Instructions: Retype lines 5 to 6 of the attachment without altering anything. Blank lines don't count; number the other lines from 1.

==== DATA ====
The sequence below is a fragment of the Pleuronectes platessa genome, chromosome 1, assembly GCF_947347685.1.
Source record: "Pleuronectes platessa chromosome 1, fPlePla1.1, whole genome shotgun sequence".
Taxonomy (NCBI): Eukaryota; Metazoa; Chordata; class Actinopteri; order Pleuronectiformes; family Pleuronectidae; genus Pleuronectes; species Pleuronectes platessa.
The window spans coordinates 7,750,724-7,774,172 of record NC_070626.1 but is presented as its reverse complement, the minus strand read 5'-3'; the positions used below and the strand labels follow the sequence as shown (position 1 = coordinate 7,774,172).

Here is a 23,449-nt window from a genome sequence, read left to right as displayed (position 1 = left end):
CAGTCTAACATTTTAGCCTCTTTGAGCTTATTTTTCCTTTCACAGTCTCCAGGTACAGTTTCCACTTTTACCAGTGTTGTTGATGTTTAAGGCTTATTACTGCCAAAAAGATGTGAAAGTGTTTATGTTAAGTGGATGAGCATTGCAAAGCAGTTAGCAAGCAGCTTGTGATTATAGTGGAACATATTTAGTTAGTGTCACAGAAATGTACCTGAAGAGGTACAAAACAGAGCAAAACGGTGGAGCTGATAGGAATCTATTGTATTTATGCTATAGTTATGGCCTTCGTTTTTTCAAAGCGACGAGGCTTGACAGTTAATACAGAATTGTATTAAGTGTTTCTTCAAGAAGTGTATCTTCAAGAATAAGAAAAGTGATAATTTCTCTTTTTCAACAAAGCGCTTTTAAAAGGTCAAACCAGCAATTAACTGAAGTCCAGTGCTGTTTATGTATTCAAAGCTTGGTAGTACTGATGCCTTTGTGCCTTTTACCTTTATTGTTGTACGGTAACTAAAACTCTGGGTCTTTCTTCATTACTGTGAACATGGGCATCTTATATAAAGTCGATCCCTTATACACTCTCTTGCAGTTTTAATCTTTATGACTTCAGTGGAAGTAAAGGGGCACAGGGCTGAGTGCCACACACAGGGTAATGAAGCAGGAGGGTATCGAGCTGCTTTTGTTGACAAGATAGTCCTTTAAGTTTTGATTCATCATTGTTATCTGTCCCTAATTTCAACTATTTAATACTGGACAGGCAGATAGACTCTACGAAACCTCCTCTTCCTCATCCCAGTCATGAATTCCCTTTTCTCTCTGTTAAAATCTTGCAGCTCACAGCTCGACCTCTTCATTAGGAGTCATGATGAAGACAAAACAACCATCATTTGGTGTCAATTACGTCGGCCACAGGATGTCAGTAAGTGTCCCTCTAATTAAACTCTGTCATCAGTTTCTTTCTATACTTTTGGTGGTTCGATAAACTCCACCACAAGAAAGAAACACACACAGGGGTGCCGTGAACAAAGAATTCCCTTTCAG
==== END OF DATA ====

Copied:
Here is a 23,449-nt window from a genome sequence, read left to right as displayed (position 1 = left end):
CAGTCTAACATTTTAGCCTCTTTGAGCTTATTTTTCCTTTCACAGTCTCCAGGTACAGTTTCCACTTTTACCAGTGTTGTTGATGTTTAAGGCTTATTACTGCCAAAAAGATGTGAAAGTGTTTATGTTAAGTGGATGAGCATTGCAAAGCAGTTAGCAAGCAGCTTGTGATTATAGTGGAACATATTTAGTTAGTGTCACAGAAATGTACCTGAAGAGGTACAAAACAGAGCAAAACGGTGGAGCTGATAGGAATCTATTGTATTTATGCTATAGTTATGGCCTTCGTTTTTTCAAAGCGACGAGGCTTGACAGTTAATACAGAATTGTATTAAGTGTTTCTTCAAGAAGTGTATCTTCAAGAATAAGAAAAGTGATAATTTCTCTTTTTCAACAAAGCGCTTTTAAAAGGTCAAACCAGCAATTAACTGAAGTCCAGTGCTGTTTATGTATTCAAAGCTTGGTAGTACTGATGCCTTTGTGCCTTTTACCTTTATTGTTGTACGGTAACTAAAACTCTGGGTCTTTCTTCATTACTGTGAACATGGGCATCTTATATAAAGTCGATCCCTTATACACTCTCTTGCAGTTTTAATCTTTATGACTTCAGTGGAAGTAAAGGGGCACAGGGCTGAGTGCCACACACAGGGTAATGAAGCAGGAGGGTATCGAGCTGCTTTTGTTGACAAGATAGTCCTTTAAGTTTTGATTCATCATTGTTATCTGTCCCTAATTTCAACTATTTAATACTGGACAGGCAGATAGACTCTACGAAACCTCCTCTTCCTCATCCCAGTCATGAATTCCCTTTTCTCTCTGTTAAAATCTTGCAGCTCACAGCTCGACCTCTTCATTAGGAGTCATGATGAAGACAAAACAACCATCATTTGGTGTCAATTACGTCGGCCACAGGATGTCAGTAAGTGTCCCTCTAATTAAACTCTGTCATCAGTTTCTTTCTATACTTTTGGTGGTTCGATAAACTCCACCACAAGAAAGAAACACACACAGGGGTGCCGTGAACAAAGAATTCCCTTTCAG